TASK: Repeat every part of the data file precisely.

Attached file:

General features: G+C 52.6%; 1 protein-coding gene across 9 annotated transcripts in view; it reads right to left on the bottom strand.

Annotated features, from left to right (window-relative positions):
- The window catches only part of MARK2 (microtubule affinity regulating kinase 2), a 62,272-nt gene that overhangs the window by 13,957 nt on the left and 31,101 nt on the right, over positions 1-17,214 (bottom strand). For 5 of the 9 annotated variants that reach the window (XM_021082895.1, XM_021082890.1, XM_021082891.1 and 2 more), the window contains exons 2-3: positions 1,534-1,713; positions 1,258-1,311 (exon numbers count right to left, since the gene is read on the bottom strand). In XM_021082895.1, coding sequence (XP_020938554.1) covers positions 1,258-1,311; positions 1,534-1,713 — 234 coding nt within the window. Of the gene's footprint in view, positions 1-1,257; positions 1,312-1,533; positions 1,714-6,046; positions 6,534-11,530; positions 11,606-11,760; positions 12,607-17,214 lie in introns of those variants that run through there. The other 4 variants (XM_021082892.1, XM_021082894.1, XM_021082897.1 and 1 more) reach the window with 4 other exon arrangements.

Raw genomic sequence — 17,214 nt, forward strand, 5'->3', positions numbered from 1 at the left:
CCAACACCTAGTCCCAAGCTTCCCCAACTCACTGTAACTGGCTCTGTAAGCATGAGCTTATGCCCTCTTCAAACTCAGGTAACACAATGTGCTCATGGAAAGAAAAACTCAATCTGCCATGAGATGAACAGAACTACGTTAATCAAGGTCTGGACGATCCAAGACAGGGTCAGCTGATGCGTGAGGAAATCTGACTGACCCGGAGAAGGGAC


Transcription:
General features: G+C 52.6%; 1 protein-coding gene across 9 annotated transcripts in view; it reads right to left on the bottom strand.

Annotated features, from left to right (window-relative positions):
- The window catches only part of MARK2 (microtubule affinity regulating kinase 2), a 62,272-nt gene that overhangs the window by 13,957 nt on the left and 31,101 nt on the right, over positions 1-17,214 (bottom strand). For 5 of the 9 annotated variants that reach the window (XM_021082895.1, XM_021082890.1, XM_021082891.1 and 2 more), the window contains exons 2-3: positions 1,534-1,713; positions 1,258-1,311 (exon numbers count right to left, since the gene is read on the bottom strand). In XM_021082895.1, coding sequence (XP_020938554.1) covers positions 1,258-1,311; positions 1,534-1,713 — 234 coding nt within the window. Of the gene's footprint in view, positions 1-1,257; positions 1,312-1,533; positions 1,714-6,046; positions 6,534-11,530; positions 11,606-11,760; positions 12,607-17,214 lie in introns of those variants that run through there. The other 4 variants (XM_021082892.1, XM_021082894.1, XM_021082897.1 and 1 more) reach the window with 4 other exon arrangements.

Raw genomic sequence — 17,214 nt, forward strand, 5'->3', positions numbered from 1 at the left:
CCAACACCTAGTCCCAAGCTTCCCCAACTCACTGTAACTGGCTCTGTAAGCATGAGCTTATGCCCTCTTCAAACTCAGGTAACACAATGTGCTCATGGAAAGAAAAACTCAATCTGCCATGAGATGAACAGAACTACGTTAATCAAGGTCTGGACGATCCAAGACAGGGTCAGCTGATGCGTGAGGAAATCTGACTGACCCGGAGAAGGGAC